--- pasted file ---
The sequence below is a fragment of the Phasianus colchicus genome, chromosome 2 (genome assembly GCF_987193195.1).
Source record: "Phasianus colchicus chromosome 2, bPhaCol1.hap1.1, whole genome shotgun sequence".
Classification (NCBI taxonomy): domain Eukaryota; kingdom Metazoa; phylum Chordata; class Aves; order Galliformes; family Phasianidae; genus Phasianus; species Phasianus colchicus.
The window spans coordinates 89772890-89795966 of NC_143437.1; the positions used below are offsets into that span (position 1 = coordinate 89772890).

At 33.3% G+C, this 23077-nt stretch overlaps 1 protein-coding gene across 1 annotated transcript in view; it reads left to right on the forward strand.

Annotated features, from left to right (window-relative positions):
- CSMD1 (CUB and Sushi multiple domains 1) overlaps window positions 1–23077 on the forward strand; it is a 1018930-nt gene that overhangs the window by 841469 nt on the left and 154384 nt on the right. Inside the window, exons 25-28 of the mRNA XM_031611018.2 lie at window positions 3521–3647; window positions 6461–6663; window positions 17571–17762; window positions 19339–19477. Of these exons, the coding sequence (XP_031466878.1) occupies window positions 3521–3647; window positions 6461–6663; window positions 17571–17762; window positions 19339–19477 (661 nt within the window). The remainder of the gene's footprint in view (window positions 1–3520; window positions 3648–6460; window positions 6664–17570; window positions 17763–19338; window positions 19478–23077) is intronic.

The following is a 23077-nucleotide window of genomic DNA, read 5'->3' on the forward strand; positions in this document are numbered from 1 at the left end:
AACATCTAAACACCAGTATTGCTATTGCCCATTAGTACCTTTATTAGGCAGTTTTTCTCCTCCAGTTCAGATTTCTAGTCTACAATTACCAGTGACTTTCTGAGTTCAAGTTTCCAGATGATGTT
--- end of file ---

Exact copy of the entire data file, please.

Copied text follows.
The sequence below is a fragment of the Phasianus colchicus genome, chromosome 2 (genome assembly GCF_987193195.1).
Source record: "Phasianus colchicus chromosome 2, bPhaCol1.hap1.1, whole genome shotgun sequence".
Classification (NCBI taxonomy): domain Eukaryota; kingdom Metazoa; phylum Chordata; class Aves; order Galliformes; family Phasianidae; genus Phasianus; species Phasianus colchicus.
The window spans coordinates 89772890-89795966 of NC_143437.1; the positions used below are offsets into that span (position 1 = coordinate 89772890).

At 33.3% G+C, this 23077-nt stretch overlaps 1 protein-coding gene across 1 annotated transcript in view; it reads left to right on the forward strand.

Annotated features, from left to right (window-relative positions):
- CSMD1 (CUB and Sushi multiple domains 1) overlaps window positions 1–23077 on the forward strand; it is a 1018930-nt gene that overhangs the window by 841469 nt on the left and 154384 nt on the right. Inside the window, exons 25-28 of the mRNA XM_031611018.2 lie at window positions 3521–3647; window positions 6461–6663; window positions 17571–17762; window positions 19339–19477. Of these exons, the coding sequence (XP_031466878.1) occupies window positions 3521–3647; window positions 6461–6663; window positions 17571–17762; window positions 19339–19477 (661 nt within the window). The remainder of the gene's footprint in view (window positions 1–3520; window positions 3648–6460; window positions 6664–17570; window positions 17763–19338; window positions 19478–23077) is intronic.

The following is a 23077-nucleotide window of genomic DNA, read 5'->3' on the forward strand; positions in this document are numbered from 1 at the left end:
AACATCTAAACACCAGTATTGCTATTGCCCATTAGTACCTTTATTAGGCAGTTTTTCTCCTCCAGTTCAGATTTCTAGTCTACAATTACCAGTGACTTTCTGAGTTCAAGTTTCCAGATGATGTT